Last week I was chatting with my Bethel colleague Amy Poppinga. As we compared notes on how classes are going now that we’ve moved online, we both realized the wide variety of ways we’re using history to help students think about COVID-19. In fact, this pandemic has left both of us feeling even more confident in the significance of our discipline, and the larger work of the liberal arts.
As happens often among our circle of friends at Bethel, that spontaneous conversation soon grew into a different kind of conversation: a new podcast series that we’re calling, simply enough, Pandemics and the Liberal Arts. With the help of our colleague Sam Mulberry, we recorded our pilot episode this afternoon, with Amy and me elaborating on what we’re doing as historians in a time such as this.
I was happy to sit back and listen for most of the half-hour, since Amy is the perfect person to kick off a series like this. Not only does she teach the history of epidemics as part of her Bethel class on History and Human Environment, but she specializes in Islamic history and could reflect on the role of religion amid the uncertainty, suffering, and tragedy of a pandemic.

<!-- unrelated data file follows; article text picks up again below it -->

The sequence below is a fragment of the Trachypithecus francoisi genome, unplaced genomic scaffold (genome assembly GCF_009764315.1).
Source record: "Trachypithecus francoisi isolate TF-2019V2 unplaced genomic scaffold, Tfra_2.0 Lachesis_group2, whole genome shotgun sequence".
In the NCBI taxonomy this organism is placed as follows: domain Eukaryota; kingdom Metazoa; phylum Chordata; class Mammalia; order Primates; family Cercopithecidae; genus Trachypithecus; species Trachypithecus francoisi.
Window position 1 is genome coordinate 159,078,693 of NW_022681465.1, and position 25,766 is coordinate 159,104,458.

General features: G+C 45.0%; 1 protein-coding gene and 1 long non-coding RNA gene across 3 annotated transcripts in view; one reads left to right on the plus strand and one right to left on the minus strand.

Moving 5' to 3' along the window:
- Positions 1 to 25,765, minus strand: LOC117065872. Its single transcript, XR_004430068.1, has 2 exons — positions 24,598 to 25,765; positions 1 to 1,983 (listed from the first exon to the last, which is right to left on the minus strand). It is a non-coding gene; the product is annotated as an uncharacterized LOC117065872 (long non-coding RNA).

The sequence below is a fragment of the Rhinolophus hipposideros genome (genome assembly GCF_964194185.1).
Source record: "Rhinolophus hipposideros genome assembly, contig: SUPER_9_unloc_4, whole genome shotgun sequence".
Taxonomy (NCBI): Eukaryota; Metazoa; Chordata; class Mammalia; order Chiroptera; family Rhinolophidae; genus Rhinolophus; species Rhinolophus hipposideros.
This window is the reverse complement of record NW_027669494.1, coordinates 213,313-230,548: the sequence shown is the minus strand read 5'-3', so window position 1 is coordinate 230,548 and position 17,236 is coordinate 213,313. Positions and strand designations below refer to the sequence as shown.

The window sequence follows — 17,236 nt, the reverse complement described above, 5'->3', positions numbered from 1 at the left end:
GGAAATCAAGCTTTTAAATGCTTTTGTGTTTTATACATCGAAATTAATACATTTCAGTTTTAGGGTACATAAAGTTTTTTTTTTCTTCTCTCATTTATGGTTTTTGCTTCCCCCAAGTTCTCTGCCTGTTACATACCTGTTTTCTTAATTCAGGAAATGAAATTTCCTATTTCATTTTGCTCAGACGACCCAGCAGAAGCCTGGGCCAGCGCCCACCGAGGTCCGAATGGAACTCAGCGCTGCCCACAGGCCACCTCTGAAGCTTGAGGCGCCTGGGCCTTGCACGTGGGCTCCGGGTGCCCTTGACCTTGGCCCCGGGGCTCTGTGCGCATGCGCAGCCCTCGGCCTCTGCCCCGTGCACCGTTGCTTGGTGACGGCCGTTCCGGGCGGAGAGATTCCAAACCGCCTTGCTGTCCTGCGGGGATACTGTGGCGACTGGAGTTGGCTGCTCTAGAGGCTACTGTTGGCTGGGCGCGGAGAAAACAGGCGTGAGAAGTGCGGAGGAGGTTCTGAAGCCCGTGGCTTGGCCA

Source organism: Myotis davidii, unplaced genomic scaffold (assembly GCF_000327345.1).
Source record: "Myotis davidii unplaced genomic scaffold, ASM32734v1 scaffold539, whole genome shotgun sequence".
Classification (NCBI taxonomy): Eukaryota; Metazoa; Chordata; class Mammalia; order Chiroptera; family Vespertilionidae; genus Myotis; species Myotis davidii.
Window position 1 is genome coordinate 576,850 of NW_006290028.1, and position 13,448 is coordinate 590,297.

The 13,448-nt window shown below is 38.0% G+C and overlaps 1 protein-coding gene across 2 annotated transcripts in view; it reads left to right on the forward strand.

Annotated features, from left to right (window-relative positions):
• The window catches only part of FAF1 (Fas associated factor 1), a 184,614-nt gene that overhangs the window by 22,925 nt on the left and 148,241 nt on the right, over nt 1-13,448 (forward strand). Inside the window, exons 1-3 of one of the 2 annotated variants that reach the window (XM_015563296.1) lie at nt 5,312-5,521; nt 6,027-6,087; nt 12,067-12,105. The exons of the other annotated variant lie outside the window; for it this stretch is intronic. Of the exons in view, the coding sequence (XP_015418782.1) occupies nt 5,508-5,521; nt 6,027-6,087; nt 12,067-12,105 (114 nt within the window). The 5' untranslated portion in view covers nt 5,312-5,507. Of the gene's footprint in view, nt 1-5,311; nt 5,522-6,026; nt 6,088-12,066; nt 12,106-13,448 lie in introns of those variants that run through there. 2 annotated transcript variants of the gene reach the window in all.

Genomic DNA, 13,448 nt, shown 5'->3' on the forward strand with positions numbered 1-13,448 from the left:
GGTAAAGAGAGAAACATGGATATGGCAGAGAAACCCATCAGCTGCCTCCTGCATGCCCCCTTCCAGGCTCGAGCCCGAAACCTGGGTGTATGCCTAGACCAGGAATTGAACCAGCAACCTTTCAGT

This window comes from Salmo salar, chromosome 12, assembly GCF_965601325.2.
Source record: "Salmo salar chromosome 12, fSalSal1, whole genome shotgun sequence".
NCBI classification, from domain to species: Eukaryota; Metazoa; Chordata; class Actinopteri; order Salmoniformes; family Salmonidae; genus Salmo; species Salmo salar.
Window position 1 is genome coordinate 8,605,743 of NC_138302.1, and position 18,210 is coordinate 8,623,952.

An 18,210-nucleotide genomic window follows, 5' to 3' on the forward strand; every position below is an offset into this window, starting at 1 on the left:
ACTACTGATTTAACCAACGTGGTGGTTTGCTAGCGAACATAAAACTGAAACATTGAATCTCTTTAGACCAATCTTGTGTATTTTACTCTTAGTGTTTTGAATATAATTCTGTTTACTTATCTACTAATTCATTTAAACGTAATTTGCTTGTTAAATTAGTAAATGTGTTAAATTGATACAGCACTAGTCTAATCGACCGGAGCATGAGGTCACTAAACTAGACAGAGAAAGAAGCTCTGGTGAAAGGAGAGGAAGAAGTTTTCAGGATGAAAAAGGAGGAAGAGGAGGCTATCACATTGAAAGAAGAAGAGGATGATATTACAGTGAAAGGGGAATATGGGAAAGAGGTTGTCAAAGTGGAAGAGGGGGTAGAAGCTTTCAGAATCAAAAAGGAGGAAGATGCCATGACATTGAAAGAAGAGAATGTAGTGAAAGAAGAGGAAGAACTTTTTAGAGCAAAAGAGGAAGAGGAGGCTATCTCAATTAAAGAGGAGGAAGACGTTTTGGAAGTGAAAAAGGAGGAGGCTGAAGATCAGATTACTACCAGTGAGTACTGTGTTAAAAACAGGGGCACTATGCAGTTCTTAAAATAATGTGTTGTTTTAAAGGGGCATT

Of course, our conversation soon turned to historical analogies to previous epidemics, including the 1918 influenza pandemic, the bubonic plague, and diseases that ravaged ancient Greece and Rome. (Alas, I forgot to mention my recent study of polio, but you can read about that here.) But we also emphasized the importance of historical empathy in a season of forced social distancing, and we asked if looking to the past might make it easier to ask questions that otherwise feel too “politicized” in the polarized present.
It was a fascinating conversation, the first of five or six we hope to record before this most unusual academic year wraps up. As we continue, we’ll talk to other Bethel colleagues in the humanities, the arts, and math and sciences. After taking next week off, we’ll plan to have episode 2 drop on Wednesday, April 29th.